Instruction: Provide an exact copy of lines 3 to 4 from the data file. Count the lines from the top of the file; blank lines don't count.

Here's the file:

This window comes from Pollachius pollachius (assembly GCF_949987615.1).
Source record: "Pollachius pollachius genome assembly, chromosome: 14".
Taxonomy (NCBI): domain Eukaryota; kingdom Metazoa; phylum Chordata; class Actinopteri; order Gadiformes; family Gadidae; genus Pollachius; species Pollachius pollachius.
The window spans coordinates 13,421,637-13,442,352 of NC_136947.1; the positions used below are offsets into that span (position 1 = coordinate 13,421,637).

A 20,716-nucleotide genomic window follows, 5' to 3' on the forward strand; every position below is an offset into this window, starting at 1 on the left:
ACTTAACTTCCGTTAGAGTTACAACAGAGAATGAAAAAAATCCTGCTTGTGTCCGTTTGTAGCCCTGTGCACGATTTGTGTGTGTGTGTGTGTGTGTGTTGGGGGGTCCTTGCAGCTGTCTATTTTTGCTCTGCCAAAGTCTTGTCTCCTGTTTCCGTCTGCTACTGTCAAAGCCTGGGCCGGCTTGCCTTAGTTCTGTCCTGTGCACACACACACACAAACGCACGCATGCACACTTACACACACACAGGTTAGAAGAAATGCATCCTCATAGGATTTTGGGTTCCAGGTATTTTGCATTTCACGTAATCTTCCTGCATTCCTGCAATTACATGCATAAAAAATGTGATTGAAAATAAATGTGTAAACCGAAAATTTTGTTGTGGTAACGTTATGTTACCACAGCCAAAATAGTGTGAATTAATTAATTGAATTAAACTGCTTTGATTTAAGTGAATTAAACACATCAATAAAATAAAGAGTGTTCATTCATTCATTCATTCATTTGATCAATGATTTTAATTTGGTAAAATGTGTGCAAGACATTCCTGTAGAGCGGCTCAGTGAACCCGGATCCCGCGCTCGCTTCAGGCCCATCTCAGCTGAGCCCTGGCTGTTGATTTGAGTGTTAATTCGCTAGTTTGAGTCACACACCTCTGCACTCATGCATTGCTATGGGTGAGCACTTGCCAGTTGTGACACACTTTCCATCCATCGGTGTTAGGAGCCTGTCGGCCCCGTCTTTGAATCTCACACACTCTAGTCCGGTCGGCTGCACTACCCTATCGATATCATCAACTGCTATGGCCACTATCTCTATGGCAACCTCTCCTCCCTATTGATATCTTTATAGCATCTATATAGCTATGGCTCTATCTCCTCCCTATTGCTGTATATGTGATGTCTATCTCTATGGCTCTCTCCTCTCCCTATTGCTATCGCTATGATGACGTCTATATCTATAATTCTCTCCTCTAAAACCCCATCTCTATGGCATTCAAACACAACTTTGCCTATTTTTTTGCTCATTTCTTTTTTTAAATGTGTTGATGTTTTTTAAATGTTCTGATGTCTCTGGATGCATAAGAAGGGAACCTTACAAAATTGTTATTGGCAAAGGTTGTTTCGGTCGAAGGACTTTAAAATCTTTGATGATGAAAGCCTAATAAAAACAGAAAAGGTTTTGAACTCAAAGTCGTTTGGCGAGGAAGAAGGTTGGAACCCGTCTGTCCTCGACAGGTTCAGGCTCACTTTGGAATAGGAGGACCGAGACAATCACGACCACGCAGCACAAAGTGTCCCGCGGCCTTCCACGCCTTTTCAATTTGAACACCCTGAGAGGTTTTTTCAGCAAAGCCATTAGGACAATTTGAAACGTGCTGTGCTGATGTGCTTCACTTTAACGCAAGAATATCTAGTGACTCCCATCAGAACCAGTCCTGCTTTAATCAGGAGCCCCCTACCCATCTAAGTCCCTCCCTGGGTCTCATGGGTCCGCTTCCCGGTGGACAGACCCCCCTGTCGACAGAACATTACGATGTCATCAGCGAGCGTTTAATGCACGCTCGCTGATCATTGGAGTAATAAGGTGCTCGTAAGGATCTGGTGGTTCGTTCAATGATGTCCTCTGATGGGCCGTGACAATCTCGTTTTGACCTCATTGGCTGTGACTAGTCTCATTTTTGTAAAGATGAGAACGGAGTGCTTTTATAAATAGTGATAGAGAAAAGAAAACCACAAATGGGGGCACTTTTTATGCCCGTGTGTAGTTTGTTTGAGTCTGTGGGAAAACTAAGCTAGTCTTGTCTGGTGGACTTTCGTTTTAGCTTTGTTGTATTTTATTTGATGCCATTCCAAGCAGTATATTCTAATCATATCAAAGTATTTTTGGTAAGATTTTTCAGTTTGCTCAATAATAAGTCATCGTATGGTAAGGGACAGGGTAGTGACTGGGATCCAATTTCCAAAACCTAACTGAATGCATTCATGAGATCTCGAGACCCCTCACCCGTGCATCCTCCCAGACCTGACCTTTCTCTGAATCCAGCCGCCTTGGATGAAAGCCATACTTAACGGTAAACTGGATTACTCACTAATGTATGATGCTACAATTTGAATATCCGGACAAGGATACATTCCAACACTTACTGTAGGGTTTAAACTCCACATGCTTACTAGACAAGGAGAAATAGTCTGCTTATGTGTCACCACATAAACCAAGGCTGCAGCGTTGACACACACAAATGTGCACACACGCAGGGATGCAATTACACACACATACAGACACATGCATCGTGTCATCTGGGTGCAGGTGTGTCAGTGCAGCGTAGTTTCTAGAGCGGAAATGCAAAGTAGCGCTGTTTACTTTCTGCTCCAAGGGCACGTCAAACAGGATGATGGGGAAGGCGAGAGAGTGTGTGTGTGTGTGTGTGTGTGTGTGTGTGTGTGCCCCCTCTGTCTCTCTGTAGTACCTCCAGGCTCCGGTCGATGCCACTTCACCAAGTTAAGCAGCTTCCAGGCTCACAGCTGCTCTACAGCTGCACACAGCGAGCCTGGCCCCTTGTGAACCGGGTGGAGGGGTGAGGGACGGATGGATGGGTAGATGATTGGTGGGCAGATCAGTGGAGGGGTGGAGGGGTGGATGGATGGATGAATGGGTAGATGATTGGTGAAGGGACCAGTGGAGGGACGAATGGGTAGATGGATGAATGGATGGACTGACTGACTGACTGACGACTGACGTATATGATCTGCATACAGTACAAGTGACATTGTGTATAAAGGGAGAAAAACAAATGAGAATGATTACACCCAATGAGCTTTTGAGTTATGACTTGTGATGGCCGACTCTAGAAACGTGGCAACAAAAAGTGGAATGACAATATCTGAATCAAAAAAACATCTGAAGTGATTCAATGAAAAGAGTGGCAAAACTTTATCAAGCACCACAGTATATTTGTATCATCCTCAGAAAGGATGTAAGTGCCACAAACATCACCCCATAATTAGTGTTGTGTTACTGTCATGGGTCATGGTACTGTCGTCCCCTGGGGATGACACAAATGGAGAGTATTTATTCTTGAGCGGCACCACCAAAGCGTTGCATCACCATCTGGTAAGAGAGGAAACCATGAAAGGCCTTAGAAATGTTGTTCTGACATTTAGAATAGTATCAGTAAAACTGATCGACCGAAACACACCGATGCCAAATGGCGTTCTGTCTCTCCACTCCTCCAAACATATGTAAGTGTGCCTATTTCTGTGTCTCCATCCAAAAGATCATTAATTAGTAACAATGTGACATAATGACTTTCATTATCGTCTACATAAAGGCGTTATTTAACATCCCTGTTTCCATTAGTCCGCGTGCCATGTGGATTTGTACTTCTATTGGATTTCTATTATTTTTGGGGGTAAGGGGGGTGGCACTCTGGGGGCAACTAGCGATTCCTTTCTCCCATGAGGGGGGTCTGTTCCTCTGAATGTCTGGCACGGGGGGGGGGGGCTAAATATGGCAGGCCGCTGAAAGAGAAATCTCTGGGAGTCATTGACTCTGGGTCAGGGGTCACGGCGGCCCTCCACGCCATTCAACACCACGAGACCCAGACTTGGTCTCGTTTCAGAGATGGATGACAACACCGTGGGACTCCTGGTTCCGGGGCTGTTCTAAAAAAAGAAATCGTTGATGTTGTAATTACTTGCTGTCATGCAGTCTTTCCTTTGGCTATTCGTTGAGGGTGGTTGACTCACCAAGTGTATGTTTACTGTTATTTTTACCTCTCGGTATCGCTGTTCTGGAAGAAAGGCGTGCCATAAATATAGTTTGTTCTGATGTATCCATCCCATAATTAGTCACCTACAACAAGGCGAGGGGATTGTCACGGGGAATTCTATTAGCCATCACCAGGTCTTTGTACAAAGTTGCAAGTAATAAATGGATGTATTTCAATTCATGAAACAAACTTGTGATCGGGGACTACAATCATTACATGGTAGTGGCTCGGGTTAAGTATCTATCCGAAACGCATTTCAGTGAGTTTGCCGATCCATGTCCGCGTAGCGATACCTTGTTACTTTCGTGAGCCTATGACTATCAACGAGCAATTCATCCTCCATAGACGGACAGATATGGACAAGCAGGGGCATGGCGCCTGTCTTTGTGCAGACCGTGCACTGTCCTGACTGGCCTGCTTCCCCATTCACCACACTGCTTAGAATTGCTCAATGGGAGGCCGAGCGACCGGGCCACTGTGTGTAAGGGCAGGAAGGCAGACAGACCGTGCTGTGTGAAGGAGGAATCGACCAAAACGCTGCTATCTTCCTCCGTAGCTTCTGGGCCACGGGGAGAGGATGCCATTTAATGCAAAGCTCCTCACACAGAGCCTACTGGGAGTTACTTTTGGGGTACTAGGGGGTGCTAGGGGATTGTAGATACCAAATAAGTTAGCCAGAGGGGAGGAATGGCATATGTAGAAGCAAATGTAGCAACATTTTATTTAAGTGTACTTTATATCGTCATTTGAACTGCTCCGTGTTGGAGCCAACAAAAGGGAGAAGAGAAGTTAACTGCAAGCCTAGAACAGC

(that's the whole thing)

Taxonomy (NCBI): domain Eukaryota; kingdom Metazoa; phylum Chordata; class Actinopteri; order Gadiformes; family Gadidae; genus Pollachius; species Pollachius pollachius.
The window spans coordinates 13,421,637-13,442,352 of NC_136947.1; the positions used below are offsets into that span (position 1 = coordinate 13,421,637).